- Pete Buttigieg, mayor of South Bend, Indiana, is running for president in 2020.
- People have been struggling to say his last name correctly.
- It's pronounced "BOOT-EDGE-EDGE."
Hey, hi, hello, and welcome to the latest edition of how to pronounce the names of the 2020 presidential candidates. By now, you've heard of Pete Buttigieg—the 37-year-old mayor of South Bend, Indiana who's competing with top Democratic contenders like Sen. Bernie Sanders, Sen. Cory Booker, Sen. Kamala Harris, and Sen. Elizabeth Warren. If you're tired of butchering Mayor Pete's last name while discussing his position on key issues like gun control, you've come to the right place.
As Buttigieg reminds us on his Twitter bio, it's pronounced "BOOT-EDGE-EDGE."
Not "BUTT-EE-GEEG," "BUTT-I-GEG," or "BOOTY-GEG."
Pete's husband, Chasten Buttigieg, also posted a great reference on Twitter a few months ago with more options, just in case the first one doesn't do it for you:
pic.twitter.com/6K7ypI64VsMarch 22, 2019
If you're an audio learner, NowThis made a helpful video on how to pronounce his name, and how not to. It includes candidates like Sen. Kamala Harris and former U.S. Rep. Beto O'Rourke as well. This ridiculous video also exists.
The first Democratic debates take place on June 26 and June 27, 2019 in Miami, Florida. Buttigieg will speak alongside Joe Biden, Michael Bennet, Kirsten Gillibrand, Kamala Harris, John Hickenlooper, Bernie Sanders, Eric Swalwell, Marianne Williamson, and Andrew Yang on the 27th. The other 2020 Democratic contenders will speak on the 26th. The candidates were split up randomly across two nights because, well, there is a ridiculous amount of them.
Learn more about who's running for president in 2020 here.
For more stories like this, including celebrity news, beauty and fashion advice, savvy political commentary, and fascinating features, sign up for the Marie Claire newsletter.
Rachel Epstein is an editor at Marie Claire, where she writes and edits culture, politics, and lifestyle stories ranging from op-eds to profiles to ambitious packages. She also manages the site’s virtual book club, #ReadWithMC. Offline, she’s likely watching a Heat game, finding a new coffee shop, or analyzing your cousin's birth chart—in no particular order.
Layered Haircuts and Hairstyles for Every Face Shape
Low-maintenance, high style.
By Samantha Holender
Worth It: Loewe's Gradient Puzzle Bag
The signature puzzle-piece purse has three new colors.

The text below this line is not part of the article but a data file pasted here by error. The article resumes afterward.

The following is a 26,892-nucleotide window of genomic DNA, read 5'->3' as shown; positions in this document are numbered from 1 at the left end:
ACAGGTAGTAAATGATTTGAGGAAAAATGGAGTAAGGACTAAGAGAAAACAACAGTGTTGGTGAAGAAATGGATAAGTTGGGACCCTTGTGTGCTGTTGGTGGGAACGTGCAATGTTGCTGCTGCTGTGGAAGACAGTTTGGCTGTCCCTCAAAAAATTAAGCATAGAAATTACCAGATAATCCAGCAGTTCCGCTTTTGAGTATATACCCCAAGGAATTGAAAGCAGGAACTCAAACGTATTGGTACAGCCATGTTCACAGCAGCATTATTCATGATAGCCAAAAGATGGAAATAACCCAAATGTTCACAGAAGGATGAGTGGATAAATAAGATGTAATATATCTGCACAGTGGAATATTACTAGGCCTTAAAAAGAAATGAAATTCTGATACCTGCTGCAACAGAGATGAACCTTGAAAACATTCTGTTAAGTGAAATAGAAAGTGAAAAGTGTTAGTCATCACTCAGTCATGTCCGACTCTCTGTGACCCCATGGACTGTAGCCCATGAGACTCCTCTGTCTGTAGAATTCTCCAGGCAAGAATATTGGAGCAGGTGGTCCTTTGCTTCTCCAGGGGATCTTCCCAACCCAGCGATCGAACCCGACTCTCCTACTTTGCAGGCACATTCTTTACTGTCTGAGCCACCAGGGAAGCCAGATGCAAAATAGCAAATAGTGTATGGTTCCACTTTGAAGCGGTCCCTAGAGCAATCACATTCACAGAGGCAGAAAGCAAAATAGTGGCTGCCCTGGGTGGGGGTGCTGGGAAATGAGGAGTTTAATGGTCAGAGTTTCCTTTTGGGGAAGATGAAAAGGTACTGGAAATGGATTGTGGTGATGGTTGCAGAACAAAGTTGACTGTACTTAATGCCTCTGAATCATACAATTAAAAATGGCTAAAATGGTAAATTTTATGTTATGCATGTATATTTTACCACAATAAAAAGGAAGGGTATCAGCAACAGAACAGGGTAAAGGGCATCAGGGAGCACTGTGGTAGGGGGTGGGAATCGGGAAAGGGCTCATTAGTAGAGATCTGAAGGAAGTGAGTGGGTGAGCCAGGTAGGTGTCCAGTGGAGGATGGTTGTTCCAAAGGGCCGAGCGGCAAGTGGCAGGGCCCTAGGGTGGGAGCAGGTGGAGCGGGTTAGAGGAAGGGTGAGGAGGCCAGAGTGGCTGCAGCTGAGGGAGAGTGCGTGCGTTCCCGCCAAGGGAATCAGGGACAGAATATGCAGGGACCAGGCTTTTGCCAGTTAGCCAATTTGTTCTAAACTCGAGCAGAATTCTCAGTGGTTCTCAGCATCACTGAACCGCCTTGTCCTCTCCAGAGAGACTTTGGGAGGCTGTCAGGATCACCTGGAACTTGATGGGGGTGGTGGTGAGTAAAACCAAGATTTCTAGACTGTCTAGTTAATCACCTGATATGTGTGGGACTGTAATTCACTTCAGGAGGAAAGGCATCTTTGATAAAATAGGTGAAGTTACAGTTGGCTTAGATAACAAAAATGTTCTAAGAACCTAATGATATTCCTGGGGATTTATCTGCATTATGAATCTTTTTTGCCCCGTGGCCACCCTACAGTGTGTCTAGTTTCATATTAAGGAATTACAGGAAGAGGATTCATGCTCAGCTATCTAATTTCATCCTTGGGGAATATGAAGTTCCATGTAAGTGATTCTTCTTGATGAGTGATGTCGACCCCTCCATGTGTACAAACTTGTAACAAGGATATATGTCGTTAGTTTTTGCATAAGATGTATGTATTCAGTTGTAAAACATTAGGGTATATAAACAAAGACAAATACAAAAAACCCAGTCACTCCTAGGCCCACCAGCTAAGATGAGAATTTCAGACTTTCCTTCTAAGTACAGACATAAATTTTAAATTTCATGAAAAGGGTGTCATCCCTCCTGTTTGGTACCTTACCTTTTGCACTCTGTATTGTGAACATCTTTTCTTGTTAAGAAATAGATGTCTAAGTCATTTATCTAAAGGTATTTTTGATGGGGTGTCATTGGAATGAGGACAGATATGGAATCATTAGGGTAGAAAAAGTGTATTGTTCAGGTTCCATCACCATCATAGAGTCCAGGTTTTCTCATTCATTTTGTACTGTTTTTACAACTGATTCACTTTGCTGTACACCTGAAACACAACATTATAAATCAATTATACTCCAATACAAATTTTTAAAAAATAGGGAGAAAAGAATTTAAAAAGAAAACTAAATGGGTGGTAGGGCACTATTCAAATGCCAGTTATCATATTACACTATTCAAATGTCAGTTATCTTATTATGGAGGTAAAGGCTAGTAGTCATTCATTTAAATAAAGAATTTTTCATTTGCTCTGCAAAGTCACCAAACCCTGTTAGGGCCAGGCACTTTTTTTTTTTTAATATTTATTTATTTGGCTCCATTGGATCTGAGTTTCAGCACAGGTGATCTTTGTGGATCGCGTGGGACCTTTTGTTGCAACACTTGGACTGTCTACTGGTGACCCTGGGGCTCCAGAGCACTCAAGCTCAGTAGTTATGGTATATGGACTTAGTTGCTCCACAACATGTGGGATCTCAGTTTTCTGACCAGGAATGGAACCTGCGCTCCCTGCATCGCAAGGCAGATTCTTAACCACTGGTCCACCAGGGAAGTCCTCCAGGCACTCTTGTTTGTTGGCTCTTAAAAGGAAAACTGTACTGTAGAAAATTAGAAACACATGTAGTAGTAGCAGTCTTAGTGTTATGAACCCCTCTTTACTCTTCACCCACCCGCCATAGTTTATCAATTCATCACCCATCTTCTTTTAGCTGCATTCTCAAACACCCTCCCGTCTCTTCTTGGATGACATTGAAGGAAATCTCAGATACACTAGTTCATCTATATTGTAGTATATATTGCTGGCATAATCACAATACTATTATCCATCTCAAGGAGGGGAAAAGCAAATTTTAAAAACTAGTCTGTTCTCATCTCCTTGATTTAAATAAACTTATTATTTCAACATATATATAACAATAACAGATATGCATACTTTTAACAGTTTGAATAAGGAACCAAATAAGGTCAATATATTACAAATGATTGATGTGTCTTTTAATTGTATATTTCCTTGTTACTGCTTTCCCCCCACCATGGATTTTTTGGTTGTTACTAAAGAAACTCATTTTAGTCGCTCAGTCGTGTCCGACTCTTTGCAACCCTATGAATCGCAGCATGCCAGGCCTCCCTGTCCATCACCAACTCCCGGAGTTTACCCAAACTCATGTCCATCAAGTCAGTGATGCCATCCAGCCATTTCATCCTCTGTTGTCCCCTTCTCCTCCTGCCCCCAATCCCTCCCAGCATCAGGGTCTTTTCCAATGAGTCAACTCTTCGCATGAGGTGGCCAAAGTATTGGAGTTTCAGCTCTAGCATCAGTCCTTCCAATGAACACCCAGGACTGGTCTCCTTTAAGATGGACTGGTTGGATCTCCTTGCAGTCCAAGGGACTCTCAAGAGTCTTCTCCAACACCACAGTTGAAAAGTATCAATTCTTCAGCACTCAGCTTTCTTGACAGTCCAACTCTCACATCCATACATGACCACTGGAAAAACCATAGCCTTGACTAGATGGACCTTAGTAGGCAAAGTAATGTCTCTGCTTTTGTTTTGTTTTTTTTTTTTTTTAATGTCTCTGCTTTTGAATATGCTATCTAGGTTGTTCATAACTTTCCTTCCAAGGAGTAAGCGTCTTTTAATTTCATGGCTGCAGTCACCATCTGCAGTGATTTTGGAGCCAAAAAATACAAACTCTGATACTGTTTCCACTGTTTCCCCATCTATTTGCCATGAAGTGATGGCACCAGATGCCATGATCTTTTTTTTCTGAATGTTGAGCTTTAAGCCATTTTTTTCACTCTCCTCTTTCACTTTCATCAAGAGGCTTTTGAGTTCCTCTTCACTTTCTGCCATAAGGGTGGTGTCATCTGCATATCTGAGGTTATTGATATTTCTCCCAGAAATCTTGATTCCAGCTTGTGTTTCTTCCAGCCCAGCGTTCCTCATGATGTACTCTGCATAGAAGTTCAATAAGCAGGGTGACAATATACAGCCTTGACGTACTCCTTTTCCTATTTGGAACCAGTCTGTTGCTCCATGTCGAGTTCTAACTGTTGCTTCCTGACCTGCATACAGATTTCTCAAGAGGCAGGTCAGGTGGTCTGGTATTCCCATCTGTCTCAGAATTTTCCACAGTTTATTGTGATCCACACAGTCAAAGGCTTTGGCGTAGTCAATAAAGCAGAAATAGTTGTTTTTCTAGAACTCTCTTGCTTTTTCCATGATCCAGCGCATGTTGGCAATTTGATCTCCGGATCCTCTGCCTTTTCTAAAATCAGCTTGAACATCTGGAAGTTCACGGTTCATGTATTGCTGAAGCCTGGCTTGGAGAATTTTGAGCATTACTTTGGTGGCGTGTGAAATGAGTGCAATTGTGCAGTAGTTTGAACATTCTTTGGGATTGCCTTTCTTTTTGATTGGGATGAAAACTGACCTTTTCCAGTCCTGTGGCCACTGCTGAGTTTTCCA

By Sara Holzman
How to Make Your Bikini Wax Less Painful, According to Experts
It all starts with preparation.
By Samantha Holender
The Supreme Court's Mississippi Abortion Rights Case: What to Know
The case could threaten Roe v. Wade.
By Megan DiTrolio
Sex Trafficking Victims Are Being Punished. A New Law Could Change That.
Victims of sexual abuse are quietly criminalized. Sara's Law protects kids that fight back.
By Dr. Devin J. Buckley and Erin Regan
My Family and I Live in Navajo Nation. We Don't Have Access to Clean Running Water
"They say that the United States is one of the wealthiest countries in the world. Why are citizens still living with no access to clean water?"
By Amanda L. As Told To Rachel Epstein
30 Ways Women Still Aren't Equal to Men
If anyone tries to tell you otherwise, show them these statistics.
By Megan Friedman
Cory Booker and Rosario Dawson's Relationship Is No More
After three years of dating, the power couple have decided they're better off as friends.
By Marie Claire Editors
Education for Women and Girls Is Crucial for Climate Justice
In an excerpt from her new book, 'A Bigger Picture,' Ugandan climate activist Vanessa Nakate discusses the impact educated African women and girls can have on solving the climate crisis.
By Vanessa Nakate
It’s Time to End Equal Pay Days and Pass the Equal Rights Amendment
The passage of the ERA is a chance for our country to prove it truly values women.
By Hala Ayala
In Conversation: Secretary Jennifer Granholm and Emily Tisch Sussman
“It’s ridiculous that we’re the only advanced nation on the planet that doesn’t help families with childcare.”
By Emily Tisch Sussman